In a curious way, the path to California’s bullet train runs through the Central Coast.
The $98 billion project took its first step toward becoming a reality on Jan. 5 when Gov. Jerry Brown turned the first shovel of dirt. “It’s a long project, a bold project and one that will transform the Central Valley,” said the governor, who took the groundbreaking as an opportunity to push back at the project’s many detractors.
But the reality is that without the help of legislators whose districts are miles away from the bullet train’s tracks, the project will likely be stalled in the initial stage, which will run from Bakersfield to Merced.
To get closer to San Francisco and Los Angeles or to stretch to San Diego, the legislature and the feds will have to kick in an additional $30 billion, much of it drawn from the state’s cap-and-trade carbon taxes.
The federal government, which helped bankroll a 26-mile demonstration line that begins in Fresno, is unlikely to provide additional funds. House Majority Leader Kevin McCarthy, a Bakersfield Republican, is firmly opposed.
This in some ways puts the Central Coast delegation at the head of the train when it comes to transit funding. The quid pro quo might be more commuter rail for the Central Coast in exchange for support of the Central Valley’s high speed rail project.
During the past year, separate efforts led by Santa Barbara Chamber President Ken Oplinger and Sen. Hannah Beth Jackson have headed precisely in that direction. Now that the widening of Highway 101 to three lanes from Ventura through Santa Barbara is done or on the drawing board, commuter rail is one of the better options for managing the congestion that’s going to be inevitable.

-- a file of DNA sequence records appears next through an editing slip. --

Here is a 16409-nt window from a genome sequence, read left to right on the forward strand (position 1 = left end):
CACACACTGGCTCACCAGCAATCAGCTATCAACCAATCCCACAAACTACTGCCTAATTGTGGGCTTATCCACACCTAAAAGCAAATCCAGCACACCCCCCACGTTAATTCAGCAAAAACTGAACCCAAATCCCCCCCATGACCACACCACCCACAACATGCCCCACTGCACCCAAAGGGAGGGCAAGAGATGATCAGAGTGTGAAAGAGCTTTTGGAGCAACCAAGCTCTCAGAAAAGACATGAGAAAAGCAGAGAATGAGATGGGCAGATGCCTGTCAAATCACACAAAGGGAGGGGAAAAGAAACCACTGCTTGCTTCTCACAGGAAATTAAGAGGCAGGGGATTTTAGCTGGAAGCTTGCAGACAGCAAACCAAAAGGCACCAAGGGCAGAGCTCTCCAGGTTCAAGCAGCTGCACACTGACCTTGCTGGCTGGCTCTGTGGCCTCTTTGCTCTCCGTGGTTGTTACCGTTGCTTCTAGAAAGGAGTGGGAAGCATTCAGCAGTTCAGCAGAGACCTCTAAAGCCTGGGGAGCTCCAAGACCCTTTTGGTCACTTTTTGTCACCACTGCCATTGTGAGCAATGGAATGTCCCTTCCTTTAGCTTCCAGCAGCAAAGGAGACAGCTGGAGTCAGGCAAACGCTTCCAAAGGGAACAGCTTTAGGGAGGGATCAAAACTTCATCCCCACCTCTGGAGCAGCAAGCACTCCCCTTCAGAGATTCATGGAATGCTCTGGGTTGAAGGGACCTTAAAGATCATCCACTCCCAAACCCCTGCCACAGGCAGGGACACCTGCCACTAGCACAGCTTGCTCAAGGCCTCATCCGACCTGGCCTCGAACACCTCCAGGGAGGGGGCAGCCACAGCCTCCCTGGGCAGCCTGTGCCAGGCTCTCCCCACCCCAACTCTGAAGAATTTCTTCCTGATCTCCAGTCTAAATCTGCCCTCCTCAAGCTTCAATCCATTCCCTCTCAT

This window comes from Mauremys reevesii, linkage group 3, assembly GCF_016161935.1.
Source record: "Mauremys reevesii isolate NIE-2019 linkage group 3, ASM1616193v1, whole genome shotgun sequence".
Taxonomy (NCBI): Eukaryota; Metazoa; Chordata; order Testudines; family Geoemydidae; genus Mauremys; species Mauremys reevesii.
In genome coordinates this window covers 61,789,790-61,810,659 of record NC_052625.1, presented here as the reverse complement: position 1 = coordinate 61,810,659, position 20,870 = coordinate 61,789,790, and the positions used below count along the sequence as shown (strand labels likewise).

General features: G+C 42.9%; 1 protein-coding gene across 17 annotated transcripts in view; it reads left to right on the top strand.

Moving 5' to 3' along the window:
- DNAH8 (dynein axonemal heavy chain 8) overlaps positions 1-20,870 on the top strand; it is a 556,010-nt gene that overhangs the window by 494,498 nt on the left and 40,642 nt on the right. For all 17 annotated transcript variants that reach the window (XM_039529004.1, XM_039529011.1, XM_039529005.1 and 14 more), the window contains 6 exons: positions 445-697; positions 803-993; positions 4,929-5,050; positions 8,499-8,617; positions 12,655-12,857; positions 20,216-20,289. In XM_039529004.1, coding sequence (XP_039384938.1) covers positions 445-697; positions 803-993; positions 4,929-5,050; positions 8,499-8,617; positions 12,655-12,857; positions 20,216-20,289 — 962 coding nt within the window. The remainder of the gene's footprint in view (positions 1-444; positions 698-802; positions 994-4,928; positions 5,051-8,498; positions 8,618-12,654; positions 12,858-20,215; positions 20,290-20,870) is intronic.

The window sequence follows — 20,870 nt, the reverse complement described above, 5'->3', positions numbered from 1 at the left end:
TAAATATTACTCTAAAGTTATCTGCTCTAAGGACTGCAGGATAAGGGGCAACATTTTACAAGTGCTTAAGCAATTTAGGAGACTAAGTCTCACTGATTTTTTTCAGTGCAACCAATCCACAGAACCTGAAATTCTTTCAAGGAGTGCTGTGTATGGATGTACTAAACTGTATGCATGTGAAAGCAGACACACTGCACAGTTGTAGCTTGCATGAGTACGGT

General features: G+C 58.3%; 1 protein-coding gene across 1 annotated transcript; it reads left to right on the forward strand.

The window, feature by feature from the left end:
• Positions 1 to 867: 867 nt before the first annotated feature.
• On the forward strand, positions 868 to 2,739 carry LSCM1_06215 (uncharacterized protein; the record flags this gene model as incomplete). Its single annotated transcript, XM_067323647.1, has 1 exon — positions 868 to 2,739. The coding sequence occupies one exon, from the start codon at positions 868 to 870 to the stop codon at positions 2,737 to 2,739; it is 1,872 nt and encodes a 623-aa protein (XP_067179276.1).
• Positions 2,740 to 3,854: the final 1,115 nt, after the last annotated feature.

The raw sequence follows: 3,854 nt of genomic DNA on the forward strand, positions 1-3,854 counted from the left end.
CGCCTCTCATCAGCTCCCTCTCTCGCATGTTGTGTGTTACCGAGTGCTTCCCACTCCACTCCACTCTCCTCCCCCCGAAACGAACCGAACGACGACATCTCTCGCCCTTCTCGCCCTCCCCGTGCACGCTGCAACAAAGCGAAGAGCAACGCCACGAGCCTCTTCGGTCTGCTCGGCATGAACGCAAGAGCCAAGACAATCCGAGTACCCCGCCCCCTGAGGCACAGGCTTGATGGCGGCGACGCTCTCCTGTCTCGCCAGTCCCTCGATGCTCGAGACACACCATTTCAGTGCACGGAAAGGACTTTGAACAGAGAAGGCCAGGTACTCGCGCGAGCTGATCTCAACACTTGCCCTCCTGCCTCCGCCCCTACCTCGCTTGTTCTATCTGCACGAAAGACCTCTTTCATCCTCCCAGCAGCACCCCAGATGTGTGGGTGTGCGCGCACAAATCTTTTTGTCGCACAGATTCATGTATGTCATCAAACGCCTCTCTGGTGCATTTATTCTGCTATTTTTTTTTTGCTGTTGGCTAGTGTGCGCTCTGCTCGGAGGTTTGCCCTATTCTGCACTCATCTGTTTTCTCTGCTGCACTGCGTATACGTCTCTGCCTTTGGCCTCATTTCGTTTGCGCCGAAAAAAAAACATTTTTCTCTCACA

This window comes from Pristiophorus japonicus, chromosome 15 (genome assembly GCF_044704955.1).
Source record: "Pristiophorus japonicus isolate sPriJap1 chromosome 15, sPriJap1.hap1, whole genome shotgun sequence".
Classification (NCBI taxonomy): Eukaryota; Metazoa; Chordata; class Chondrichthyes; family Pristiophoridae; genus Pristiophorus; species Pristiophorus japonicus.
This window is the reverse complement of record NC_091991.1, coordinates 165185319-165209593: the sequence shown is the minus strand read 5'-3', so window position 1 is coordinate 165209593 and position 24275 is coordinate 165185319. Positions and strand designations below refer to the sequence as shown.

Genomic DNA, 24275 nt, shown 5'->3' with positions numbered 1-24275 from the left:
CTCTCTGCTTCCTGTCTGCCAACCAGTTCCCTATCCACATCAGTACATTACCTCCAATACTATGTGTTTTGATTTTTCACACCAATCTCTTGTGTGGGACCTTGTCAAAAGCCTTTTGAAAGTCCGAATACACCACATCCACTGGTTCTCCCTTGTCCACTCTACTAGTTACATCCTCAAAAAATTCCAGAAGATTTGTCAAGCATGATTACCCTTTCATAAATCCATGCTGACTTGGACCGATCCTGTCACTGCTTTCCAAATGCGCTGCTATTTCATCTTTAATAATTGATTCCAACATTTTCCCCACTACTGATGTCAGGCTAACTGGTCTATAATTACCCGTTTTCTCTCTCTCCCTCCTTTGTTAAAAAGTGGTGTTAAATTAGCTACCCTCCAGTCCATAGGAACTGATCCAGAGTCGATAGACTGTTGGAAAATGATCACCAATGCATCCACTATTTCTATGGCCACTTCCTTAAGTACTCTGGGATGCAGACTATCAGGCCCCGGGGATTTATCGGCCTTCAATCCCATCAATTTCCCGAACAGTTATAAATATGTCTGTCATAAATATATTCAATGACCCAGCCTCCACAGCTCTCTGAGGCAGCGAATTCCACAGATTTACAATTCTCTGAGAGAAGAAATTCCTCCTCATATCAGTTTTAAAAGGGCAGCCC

For the Santa Maria Valley and Lompoc, increased commuter service represents one of the best ways to connect the growing populations in those cities to head-of-household jobs that are increasingly hard to fill in south Santa Barbara County.
In Ventura County, rebuilding the rail corridor from the Port of Hueneme through the Highway 126 corridor to Santa Clarita will likely be the best way to move large quantities of agricultural products to U.S. markets and will speed Central Valley and Heritage Valley citrus and other products through the port to foreign markets.
Rail is a much greener way to move agricultural products, and getting trucks off the highway is important if the governor’s goals for a reduced carbon footprint are going to be met. And the ability of rail to meet commuter’s needs, while not fully tested, is getting easier and easier thanks to technology.
Wi-fi has opened up a way for rail travelers to extend their workday or be more productive on the train. Uber and Lyft as well as bike-sharing programs have made it easier for workers to get to offices that are a bit farther than walking distance from the train station.
In a world that’s better networked by rail, the Burbank Airport, which sports a brand new multi-modal transportation center, would be more easily connected to the major cities of Ventura County.
There’s been a tendency for Central Coast residents to shrug their shoulders about the bullet train and its quirky conductor and move on. And, it is incredibly difficult to get all the players together, particularly the Union Pacific railroad, to provide track access for commuter trains.
But if high speed rail is going to become a reality for the Central Valley, the Central Coast should find a way to get its own rail program going.